It was an unusual question given the topic of the conference. It was a good query, nonetheless, and it resonated with me for a variety of reasons. Usually at workers' compensation conferences and forums, the discussion centers around claims, underwriting, medical, fraud, red flags and the like. At this particular session, which was a live session of “Out Front Ideas with Kimberly and Mark” at the SIIA Workers' Compensation Executive Forum held last week in Phoenix, panelists were asked, “What should vendors know if they want to be able to successfully approach you?”

For me it was a welcome foray into the vastly under exposed topic of smart salesmanship in the workers' compensation sector. The panelists did not disappoint with their responses. Kevin Confetti, the Deputy Chief Risk Officer for the University of California, said essentially, “Do your homework to know your potential client, and to make sure there is a fit.” All of the panelists agreed with this assessment, giving vendors advice ranging from “look through our website” to “know what our services really are”. It was a point that I could easily identify with.

I cannot tell you how many times I've had calls or emails from people wanting to sell me the latest and greatest, and they completely stumble out of the gate by showing how little they actually know about my business. They tell me their software “can streamline my claims process” (we don't have a claims process), or that their services will help our patients through the process more easily (we don't have patients). We've had dozens of inquiries offering a variety of products for things we just don't do.

Lesson one, people; you can't sell hay to an automobile owner. Do a little research and stop wasting time for both of us.

Effective salespeople are good communicators, and by communicator I really mean “listener”. They can listen to a potential client to identify pain points and needs within their current system, and then work to provide solutions for those specific points. But effective communication requires smart preparation, and all too often we see failure on that front. I find it annoying when a salesperson says to me, “tell me about your company”. On the positive side, at least they bothered to ask, and are making an attempt to understand what we do and what we might need; but they have also indicated by the very question that they couldn't be bothered to research and learn about us before our initial conversation. They are either letting you complete their research for them, or they just hope to find a small whole that they can stuff a product or service into. Their lack of preparation in those instances tells us that serving you well may not be their top priority.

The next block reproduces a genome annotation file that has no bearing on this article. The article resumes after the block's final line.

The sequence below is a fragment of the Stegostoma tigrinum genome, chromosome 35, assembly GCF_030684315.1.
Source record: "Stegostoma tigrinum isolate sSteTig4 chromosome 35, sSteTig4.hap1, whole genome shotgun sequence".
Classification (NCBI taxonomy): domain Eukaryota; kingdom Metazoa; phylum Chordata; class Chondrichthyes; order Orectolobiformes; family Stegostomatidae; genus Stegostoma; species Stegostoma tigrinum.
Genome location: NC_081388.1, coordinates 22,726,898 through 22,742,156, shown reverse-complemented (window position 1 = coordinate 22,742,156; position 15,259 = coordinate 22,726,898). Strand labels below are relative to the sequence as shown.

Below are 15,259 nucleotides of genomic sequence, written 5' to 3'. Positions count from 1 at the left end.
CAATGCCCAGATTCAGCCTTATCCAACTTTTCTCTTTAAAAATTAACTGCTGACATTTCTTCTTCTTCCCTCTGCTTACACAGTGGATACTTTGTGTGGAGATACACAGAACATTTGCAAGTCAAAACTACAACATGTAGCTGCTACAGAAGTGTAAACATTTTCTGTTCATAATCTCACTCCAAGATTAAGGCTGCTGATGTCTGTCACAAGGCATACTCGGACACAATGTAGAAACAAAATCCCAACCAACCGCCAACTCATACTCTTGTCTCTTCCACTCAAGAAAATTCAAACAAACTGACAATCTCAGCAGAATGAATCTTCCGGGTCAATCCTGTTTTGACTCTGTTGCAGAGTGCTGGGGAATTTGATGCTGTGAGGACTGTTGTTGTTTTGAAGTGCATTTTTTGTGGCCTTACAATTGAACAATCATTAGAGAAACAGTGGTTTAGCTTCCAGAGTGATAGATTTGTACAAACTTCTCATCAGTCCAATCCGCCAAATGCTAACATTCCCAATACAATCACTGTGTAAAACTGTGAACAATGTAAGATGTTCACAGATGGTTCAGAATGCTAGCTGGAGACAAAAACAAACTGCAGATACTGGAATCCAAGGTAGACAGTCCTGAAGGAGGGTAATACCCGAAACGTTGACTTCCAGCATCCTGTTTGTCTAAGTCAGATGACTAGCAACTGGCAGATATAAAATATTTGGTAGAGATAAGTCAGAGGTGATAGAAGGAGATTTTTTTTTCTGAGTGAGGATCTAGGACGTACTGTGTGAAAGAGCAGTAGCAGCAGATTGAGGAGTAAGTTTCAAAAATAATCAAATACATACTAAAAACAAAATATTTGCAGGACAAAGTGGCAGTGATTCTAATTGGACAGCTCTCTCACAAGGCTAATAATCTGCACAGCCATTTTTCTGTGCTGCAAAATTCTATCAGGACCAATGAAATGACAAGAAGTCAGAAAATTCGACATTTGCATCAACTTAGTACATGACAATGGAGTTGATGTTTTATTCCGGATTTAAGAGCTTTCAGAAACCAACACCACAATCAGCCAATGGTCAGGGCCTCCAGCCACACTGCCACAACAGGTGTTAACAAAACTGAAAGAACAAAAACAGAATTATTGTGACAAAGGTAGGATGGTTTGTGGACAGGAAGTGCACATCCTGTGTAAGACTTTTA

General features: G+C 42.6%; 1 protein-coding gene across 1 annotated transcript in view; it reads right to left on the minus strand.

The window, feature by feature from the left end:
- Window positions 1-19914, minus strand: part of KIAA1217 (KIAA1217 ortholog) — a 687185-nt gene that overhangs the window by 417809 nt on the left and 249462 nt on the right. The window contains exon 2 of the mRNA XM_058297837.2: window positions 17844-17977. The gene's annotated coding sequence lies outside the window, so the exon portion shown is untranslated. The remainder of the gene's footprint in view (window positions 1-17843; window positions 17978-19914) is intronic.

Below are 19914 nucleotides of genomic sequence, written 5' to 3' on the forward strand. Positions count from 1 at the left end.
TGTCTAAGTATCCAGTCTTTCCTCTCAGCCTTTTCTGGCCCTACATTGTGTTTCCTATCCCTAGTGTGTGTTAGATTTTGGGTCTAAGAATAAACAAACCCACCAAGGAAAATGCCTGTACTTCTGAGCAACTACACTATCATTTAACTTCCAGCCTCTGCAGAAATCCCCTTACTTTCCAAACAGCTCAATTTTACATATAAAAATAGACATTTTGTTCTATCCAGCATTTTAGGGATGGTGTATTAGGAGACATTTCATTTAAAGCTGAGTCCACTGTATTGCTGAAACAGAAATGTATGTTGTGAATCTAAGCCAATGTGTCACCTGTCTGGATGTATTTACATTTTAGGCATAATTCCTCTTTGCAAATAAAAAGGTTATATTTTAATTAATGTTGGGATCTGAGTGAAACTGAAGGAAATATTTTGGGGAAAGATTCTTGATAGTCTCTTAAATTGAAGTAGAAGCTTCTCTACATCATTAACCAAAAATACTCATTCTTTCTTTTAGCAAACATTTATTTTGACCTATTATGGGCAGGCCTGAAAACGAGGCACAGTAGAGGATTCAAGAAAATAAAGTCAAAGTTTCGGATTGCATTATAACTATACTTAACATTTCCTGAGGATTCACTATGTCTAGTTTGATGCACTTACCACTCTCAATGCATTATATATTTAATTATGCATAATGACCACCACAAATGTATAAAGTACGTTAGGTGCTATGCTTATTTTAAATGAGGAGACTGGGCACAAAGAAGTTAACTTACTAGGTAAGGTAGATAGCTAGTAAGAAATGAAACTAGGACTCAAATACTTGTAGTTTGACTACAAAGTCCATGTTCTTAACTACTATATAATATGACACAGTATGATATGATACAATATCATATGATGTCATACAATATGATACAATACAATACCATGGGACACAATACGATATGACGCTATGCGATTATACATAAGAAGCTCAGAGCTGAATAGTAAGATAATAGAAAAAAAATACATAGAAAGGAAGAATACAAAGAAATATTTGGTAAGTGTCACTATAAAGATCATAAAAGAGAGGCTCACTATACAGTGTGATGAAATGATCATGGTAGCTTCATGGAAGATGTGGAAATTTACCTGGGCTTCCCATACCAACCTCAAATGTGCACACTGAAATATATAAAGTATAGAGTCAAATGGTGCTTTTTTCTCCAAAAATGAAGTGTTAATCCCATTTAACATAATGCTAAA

Of course, this is an industry where it is impossible to figure out what many of us actually do, so I acknowledge it is a bit of a hurdle to cross.

Stu Thompson, CEO of The Builders Group in Minnesota, pointed out that “value and price are not the same thing”. This very valid point is often lost in an industry focused on “cost containment”, where sales professionals often focus on price point when service and outcome are the most important areas for a client. Certainly the monetary component is important to business people, but actual value is the ultimate key. You can offer a product with a low price but it will ultimately be judged on the value it brought to your client's organization. Granted, this may not always be in the sales guy's direct control, as value is often produced by service after the sale. Nonetheless, a company needs to understand that, when they are pitching a client for the opportunity to serve.

The final bit of good advice from this panel also came from Thompson, who told the audience that he wanted to deal with “positive, passionate people. No negativity.” As hard as it is to fathom, there are people who, during a sales call, will start complaining about some aspect of their job or company. They may have issues at home. They may be on the road to much. They may even be pursuing the “sympathy sale” for all we know.

Lesson two: Your client doesn't care. They have their own challenges and a hectic schedule. If you want to get and keep their attention, be an upbeat person they will want to talk to again. No one wants to deal with a Sad Sack.

Workers' comp is difficult enough on its own, and business/risk managers are busy people. Effective salespeople are those who will do some of the heavy lifting for their potential clients by understanding who they are and what they do before the very first contact. During that contact, they will work to further understand what the person and their business really needs.

If you are selling round pegs and they only have square holes, no rubber mallet of any size will make the relationship work. Save yourself some time and frustration. Know thy customers' needs. It will make it easier on all of us.

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